I’m one of those people who likes risk. In the past I had a habit of letting my gas tank go well below empty just to see how low it would go before it stopped. For a long time this worked well for me but one Sunday night I learned the hard way that there is wisdom in planning ahead.

One Sunday night some friends & I attended a special service about a one and a half  hour drive from home. I didn’t leave enough time to get gas on the way to the church and on the way home everything was closed.

I dropped my friends off at their home at about 11:45 p.m. and still had a half hour drive ahead of me. My friends were concerned that I might not make it home but I assured them that I had done this many times and there was nothing to worry about.

The night grew foggy and my tank got dangerously lower with every kilometer. I became apprehensive and started to pray. About 10 minutes from home my car started to sputter. Praying turned to shameless begging. The car stalled several times and started again each time when I prayed and I coasted small stretches at a time over the next few kilometers. I was just beginning to believe that I would make it all the way home when my car died.

I sat beside the road, out in the country, with no cell phone, no houses in sight and thickening fog. A semi-truck came barreling down the highway. I waved my arms frantically but, if he saw me at all, he didn’t pay any attention. I returned to my car, prayed desperately one more time for a miracle but it didn’t work. At least not the one I was praying for.

At that moment, in the distance, I heard the clip clop of horses’ feet. I waited. Moments later I found myself seated beside an Amish man, his girlfriend now perched half on his knee and half on my knee. They drove me several miles to a local business owned by a friend of mine. Fortunately their house was on the adjacent property and after waking them from their sleep and explaining my plight, they graciously gave me a tank of gas and drove me back to my car.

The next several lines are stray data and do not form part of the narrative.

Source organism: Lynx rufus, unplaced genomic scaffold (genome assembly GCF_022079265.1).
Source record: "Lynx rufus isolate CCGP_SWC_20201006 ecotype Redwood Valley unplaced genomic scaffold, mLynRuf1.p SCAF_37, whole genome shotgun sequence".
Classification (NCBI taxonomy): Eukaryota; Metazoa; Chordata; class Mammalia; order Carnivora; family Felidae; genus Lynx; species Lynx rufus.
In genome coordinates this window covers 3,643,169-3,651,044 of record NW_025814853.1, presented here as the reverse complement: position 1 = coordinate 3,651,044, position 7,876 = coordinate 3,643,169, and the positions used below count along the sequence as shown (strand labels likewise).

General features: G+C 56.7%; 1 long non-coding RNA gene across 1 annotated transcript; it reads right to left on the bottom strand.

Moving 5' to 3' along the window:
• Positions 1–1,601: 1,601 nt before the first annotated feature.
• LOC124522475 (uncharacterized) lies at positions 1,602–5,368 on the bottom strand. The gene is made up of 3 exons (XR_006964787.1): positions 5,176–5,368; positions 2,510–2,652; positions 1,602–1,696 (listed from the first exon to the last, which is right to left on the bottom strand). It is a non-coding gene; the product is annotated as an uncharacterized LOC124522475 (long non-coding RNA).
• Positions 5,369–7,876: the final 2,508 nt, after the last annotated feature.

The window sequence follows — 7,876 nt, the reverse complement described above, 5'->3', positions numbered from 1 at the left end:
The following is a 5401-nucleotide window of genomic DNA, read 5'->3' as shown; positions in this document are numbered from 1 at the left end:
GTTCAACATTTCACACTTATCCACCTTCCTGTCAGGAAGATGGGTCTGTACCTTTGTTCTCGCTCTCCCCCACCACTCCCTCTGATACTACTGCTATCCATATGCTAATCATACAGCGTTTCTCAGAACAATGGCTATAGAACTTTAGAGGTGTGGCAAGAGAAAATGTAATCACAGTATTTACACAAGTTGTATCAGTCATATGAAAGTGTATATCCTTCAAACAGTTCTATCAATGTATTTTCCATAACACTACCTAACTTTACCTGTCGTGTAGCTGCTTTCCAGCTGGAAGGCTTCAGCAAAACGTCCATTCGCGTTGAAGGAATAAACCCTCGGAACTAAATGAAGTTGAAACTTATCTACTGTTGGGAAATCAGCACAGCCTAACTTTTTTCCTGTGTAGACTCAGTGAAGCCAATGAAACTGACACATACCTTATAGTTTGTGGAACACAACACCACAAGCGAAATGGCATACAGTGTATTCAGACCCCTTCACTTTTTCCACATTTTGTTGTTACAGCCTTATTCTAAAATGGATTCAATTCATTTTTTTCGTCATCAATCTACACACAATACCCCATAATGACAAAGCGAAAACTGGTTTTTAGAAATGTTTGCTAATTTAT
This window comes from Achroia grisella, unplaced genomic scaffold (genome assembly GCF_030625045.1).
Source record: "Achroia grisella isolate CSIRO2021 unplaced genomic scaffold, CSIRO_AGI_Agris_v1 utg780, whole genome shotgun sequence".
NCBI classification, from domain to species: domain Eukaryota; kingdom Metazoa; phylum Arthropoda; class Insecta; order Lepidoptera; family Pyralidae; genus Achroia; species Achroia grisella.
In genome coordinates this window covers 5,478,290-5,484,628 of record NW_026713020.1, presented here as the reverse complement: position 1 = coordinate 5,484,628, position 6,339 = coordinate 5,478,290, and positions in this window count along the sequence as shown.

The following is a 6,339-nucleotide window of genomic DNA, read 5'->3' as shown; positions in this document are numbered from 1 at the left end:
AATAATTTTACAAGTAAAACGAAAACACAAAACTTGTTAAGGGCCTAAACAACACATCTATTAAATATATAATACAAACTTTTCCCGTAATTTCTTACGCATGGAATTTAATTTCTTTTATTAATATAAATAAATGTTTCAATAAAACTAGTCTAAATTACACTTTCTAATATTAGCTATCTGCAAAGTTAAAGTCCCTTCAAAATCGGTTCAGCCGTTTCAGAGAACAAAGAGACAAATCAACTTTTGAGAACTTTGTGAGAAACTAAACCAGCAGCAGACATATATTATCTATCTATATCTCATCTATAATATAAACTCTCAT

That was many years ago. I have never again disregarded my gas gauge to such a foolish extreme. I’ve taken my risks a few times but more because of circumstance than ignorance.

Spiritual life is just like that. Sometimes we give and give in ministry with complete disregard for our fuel gauge. If we paid any attention at all we would see the signs and take time out to fill up again but we get so caught up in changing the world that we either miss or ignore the signs.

Like my empty gas tank experience, I have learned the importance of refueling and spending time with my Source. When I don’t pay attention there is a price to pay. Banging on my friends’ door at 12:30 a.m. was embarrassing, to say the least. Yes, it saved my day and it was the only horse & buggy ride I ever enjoyed with an Amish couple, but it disrupted lives of people I care about.

Jesus knew the importance of taking time out and connecting with His Father. If Jesus, the Son of God, needed time apart, it is arrogant to believe we don’t.

Spiritual self care is an important part of effective ministry.

“Yet news of Him spread all the more, so that crowds of people came to hear Him and be healed of their sicknesses. But Jesus often withdrew to lonely places and prayed.”

Luke 5:15-16